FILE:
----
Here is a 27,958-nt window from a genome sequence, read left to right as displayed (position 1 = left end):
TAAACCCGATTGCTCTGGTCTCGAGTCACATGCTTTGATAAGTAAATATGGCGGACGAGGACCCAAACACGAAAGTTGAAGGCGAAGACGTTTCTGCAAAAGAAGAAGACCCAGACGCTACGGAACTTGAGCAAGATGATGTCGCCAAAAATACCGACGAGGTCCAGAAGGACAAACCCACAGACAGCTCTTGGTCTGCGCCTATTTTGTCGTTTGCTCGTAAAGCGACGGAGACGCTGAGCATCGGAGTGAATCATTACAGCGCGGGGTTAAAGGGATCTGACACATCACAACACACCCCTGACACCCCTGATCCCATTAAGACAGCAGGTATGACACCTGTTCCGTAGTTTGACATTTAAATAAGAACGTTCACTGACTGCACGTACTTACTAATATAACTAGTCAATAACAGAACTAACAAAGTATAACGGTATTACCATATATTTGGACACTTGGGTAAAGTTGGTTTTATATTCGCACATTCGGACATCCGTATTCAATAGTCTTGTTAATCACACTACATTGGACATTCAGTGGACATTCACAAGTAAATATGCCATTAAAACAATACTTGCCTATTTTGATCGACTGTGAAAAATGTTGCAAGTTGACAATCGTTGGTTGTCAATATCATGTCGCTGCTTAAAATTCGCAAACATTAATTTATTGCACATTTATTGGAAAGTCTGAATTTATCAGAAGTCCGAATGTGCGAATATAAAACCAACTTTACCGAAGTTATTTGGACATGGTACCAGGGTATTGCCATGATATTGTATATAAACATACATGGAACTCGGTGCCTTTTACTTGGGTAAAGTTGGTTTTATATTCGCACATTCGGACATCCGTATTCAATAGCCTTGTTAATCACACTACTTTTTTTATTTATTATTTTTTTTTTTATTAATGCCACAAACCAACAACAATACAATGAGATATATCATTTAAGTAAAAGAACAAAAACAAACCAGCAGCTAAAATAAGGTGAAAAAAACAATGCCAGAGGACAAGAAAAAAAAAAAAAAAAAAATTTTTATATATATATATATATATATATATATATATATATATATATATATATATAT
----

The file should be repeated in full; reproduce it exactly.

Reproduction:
Here is a 27,958-nt window from a genome sequence, read left to right as displayed (position 1 = left end):
TAAACCCGATTGCTCTGGTCTCGAGTCACATGCTTTGATAAGTAAATATGGCGGACGAGGACCCAAACACGAAAGTTGAAGGCGAAGACGTTTCTGCAAAAGAAGAAGACCCAGACGCTACGGAACTTGAGCAAGATGATGTCGCCAAAAATACCGACGAGGTCCAGAAGGACAAACCCACAGACAGCTCTTGGTCTGCGCCTATTTTGTCGTTTGCTCGTAAAGCGACGGAGACGCTGAGCATCGGAGTGAATCATTACAGCGCGGGGTTAAAGGGATCTGACACATCACAACACACCCCTGACACCCCTGATCCCATTAAGACAGCAGGTATGACACCTGTTCCGTAGTTTGACATTTAAATAAGAACGTTCACTGACTGCACGTACTTACTAATATAACTAGTCAATAACAGAACTAACAAAGTATAACGGTATTACCATATATTTGGACACTTGGGTAAAGTTGGTTTTATATTCGCACATTCGGACATCCGTATTCAATAGTCTTGTTAATCACACTACATTGGACATTCAGTGGACATTCACAAGTAAATATGCCATTAAAACAATACTTGCCTATTTTGATCGACTGTGAAAAATGTTGCAAGTTGACAATCGTTGGTTGTCAATATCATGTCGCTGCTTAAAATTCGCAAACATTAATTTATTGCACATTTATTGGAAAGTCTGAATTTATCAGAAGTCCGAATGTGCGAATATAAAACCAACTTTACCGAAGTTATTTGGACATGGTACCAGGGTATTGCCATGATATTGTATATAAACATACATGGAACTCGGTGCCTTTTACTTGGGTAAAGTTGGTTTTATATTCGCACATTCGGACATCCGTATTCAATAGCCTTGTTAATCACACTACTTTTTTTATTTATTATTTTTTTTTTTATTAATGCCACAAACCAACAACAATACAATGAGATATATCATTTAAGTAAAAGAACAAAAACAAACCAGCAGCTAAAATAAGGTGAAAAAAACAATGCCAGAGGACAAGAAAAAAAAAAAAAAAAAAATTTTTATATATATATATATATATATATATATATATATATATATATATATATATAT